Is that Roo on the Barbeque? Using Use-Wear, Residue Analysis and Biochemical Staining to identify varied subsistence practices in Aboriginal archaeological sites in Australia.
Author(s): Birgitta Stephenson
Environmental factors associated with open context sites are frequently considered to negatively impact on the survival of archaeological residues on lithic artefacts. This report challenges these views and documents how the simple combination of three lines of evidence enabled the identification and characterisation of significant and varied subsistence practises from two sites on opposite sides of Australia. The identification of use-related residues was facilitated by using a specifically developed suite of biochemical stains to provide visual support/evidence for the stories that have been passed down through generations of Aboriginal people. The results challenge the uncritical use of artefact morphology to assume function and demonstrates the value of analytical techniques to understand wide-ranging practises across various contexts. The first study documents investigations carried out on two open context grindstones from the site of Serpent’s Glen in the Western Desert of Western Australia. The second study examines flaked stone artefacts from a late Holocene open context site in the Lower Hunter Valley of New South Wales, in eastern Australia near Sydney.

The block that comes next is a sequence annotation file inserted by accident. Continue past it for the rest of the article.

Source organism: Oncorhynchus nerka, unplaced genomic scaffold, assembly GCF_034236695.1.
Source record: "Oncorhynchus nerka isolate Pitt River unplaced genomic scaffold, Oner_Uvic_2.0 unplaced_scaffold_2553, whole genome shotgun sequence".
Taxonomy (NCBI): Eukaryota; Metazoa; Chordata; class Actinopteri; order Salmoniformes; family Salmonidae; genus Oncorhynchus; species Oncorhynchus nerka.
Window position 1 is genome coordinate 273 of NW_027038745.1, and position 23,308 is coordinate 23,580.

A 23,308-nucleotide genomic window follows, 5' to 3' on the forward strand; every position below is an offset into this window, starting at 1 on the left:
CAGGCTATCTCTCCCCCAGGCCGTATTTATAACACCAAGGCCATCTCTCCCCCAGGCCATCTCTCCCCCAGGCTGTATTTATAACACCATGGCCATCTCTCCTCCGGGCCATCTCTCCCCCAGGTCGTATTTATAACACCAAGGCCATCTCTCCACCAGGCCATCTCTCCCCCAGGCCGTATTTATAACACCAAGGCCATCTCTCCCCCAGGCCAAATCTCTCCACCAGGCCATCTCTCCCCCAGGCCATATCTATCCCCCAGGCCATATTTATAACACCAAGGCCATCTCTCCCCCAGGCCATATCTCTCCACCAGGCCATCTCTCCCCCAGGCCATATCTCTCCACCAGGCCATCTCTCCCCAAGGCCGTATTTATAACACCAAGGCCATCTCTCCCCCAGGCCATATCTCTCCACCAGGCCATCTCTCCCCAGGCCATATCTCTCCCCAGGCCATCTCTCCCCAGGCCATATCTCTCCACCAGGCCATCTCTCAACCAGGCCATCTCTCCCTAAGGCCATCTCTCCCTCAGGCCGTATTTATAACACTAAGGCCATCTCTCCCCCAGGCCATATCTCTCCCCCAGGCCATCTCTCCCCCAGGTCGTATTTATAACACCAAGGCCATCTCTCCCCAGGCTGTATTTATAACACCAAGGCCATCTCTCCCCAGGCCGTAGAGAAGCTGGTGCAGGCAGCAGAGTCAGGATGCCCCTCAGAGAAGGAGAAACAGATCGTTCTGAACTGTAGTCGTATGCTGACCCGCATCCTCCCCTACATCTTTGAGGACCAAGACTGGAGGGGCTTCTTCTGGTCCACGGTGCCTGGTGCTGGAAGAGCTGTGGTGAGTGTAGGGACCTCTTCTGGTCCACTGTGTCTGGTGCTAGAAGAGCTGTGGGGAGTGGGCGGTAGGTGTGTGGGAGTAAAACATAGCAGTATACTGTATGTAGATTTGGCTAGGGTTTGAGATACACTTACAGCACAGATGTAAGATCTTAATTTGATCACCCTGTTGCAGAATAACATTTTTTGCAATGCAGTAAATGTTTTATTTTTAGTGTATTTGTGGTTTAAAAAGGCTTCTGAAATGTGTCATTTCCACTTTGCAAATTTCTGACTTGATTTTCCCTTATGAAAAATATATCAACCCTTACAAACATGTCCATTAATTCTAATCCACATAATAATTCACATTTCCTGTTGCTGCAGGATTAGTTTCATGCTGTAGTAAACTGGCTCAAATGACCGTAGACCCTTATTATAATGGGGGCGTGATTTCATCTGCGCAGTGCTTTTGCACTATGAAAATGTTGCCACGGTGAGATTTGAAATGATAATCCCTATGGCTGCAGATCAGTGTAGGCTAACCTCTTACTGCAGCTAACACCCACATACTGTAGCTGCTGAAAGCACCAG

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Is that Roo on the Barbeque? Using Use-Wear, Residue Analysis and Biochemical Staining to identify varied subsistence practices in Aboriginal archaeological sites in Australia.. Birgitta Stephenson. Presented at The 81st Annual Meeting of the Society for American Archaeology, Vancouver, British Columbia. 2017 ( tDAR id: 429063)
min long: 111.973; min lat: -52.052 ; max long: -87.715; max lat: 53.331 ;
Abstract Id(s): 15293